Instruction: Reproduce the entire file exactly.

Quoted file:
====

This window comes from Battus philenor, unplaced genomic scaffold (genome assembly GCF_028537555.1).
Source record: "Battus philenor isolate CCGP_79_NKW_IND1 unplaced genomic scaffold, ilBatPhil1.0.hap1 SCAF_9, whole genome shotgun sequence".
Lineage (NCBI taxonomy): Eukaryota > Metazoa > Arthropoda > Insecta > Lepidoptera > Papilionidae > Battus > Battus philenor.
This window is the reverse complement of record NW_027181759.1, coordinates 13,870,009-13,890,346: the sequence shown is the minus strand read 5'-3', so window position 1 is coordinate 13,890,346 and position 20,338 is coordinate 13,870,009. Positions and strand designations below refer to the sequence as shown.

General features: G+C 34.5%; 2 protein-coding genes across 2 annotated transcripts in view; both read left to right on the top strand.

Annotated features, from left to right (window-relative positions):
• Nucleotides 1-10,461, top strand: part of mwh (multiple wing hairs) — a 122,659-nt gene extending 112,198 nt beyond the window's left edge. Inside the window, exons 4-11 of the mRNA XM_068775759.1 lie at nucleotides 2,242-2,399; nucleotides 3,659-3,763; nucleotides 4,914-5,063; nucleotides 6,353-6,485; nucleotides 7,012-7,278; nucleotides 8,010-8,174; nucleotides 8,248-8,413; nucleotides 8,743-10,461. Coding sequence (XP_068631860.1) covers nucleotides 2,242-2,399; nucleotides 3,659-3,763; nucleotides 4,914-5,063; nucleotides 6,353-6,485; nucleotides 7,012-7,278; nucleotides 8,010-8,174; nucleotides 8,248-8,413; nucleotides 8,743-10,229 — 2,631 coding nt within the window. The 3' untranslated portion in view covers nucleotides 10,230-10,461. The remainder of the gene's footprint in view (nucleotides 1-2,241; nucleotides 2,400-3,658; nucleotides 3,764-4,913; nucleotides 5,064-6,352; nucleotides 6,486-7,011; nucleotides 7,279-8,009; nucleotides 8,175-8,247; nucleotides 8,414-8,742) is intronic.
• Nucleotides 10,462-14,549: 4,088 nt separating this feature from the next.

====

This window comes from Battus philenor, unplaced genomic scaffold (genome assembly GCF_028537555.1).
Source record: "Battus philenor isolate CCGP_79_NKW_IND1 unplaced genomic scaffold, ilBatPhil1.0.hap1 SCAF_9, whole genome shotgun sequence".
Lineage (NCBI taxonomy): Eukaryota > Metazoa > Arthropoda > Insecta > Lepidoptera > Papilionidae > Battus > Battus philenor.
This window is the reverse complement of record NW_027181759.1, coordinates 13,870,009-13,890,346: the sequence shown is the minus strand read 5'-3', so window position 1 is coordinate 13,890,346 and position 20,338 is coordinate 13,870,009. Positions and strand designations below refer to the sequence as shown.

General features: G+C 34.5%; 2 protein-coding genes across 2 annotated transcripts in view; both read left to right on the top strand.

Annotated features, from left to right (window-relative positions):
• Nucleotides 1-10,461, top strand: part of mwh (multiple wing hairs) — a 122,659-nt gene extending 112,198 nt beyond the window's left edge. Inside the window, exons 4-11 of the mRNA XM_068775759.1 lie at nucleotides 2,242-2,399; nucleotides 3,659-3,763; nucleotides 4,914-5,063; nucleotides 6,353-6,485; nucleotides 7,012-7,278; nucleotides 8,010-8,174; nucleotides 8,248-8,413; nucleotides 8,743-10,461. Coding sequence (XP_068631860.1) covers nucleotides 2,242-2,399; nucleotides 3,659-3,763; nucleotides 4,914-5,063; nucleotides 6,353-6,485; nucleotides 7,012-7,278; nucleotides 8,010-8,174; nucleotides 8,248-8,413; nucleotides 8,743-10,229 — 2,631 coding nt within the window. The 3' untranslated portion in view covers nucleotides 10,230-10,461. The remainder of the gene's footprint in view (nucleotides 1-2,241; nucleotides 2,400-3,658; nucleotides 3,764-4,913; nucleotides 5,064-6,352; nucleotides 6,486-7,011; nucleotides 7,279-8,009; nucleotides 8,175-8,247; nucleotides 8,414-8,742) is intronic.
• Nucleotides 10,462-14,549: 4,088 nt separating this feature from the next.